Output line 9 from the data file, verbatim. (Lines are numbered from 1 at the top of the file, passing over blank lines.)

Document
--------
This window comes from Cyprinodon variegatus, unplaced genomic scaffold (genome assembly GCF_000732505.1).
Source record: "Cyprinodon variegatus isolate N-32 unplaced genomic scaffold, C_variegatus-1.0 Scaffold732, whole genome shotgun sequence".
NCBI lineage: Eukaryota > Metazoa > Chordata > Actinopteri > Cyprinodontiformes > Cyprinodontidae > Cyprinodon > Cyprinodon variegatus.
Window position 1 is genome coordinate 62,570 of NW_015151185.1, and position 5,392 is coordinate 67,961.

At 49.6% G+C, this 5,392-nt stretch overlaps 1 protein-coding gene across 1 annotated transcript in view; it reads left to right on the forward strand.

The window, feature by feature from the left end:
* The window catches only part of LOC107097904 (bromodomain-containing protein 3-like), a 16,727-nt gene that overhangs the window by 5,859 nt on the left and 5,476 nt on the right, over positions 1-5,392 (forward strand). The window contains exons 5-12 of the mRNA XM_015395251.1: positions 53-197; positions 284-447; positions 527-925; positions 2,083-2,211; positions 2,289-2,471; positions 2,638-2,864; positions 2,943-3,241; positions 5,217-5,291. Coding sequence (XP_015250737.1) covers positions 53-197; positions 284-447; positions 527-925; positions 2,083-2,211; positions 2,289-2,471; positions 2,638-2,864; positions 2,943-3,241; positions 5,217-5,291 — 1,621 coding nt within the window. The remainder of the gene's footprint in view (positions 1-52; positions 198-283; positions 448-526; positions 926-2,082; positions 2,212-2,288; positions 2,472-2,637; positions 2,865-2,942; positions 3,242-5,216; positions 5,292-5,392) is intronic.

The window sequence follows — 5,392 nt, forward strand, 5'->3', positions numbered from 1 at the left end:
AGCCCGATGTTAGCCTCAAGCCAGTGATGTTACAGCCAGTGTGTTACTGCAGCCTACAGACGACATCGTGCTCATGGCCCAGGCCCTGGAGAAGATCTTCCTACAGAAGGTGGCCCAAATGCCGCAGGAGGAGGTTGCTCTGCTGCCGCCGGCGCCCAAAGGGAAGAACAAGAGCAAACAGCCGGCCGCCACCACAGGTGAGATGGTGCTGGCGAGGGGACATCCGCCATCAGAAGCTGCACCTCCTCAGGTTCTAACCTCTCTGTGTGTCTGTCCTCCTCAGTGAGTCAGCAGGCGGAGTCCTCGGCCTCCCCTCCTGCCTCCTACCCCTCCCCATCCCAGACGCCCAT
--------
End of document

AGCCCGATGTTAGCCTCAAGCCAGTGATGTTACAGCCAGTGTGTTACTGCAGCCTACAGACGACATCGTGCTCATGGCCCAGGCCCTGGAGAAGATCTTCCTACAGAAGGTGGCCCAAATGCCGCAGGAGGAGGTTGCTCTGCTGCCGCCGGCGCCCAAAGGGAAGAACAAGAGCAAACAGCCGGCCGCCACCACAGGTGAGATGGTGCTGGCGAGGGGACATCCGCCATCAGAAGCTGCACCTCCTCAGGTTCTAACCTCTCTGTGTGTCTGTCCTCCTCAGTGAGTCAGCAGGCGGAGTCCTCGGCCTCCCCTCCTGCCTCCTACCCCTCCCCATCCCAGACGCCCAT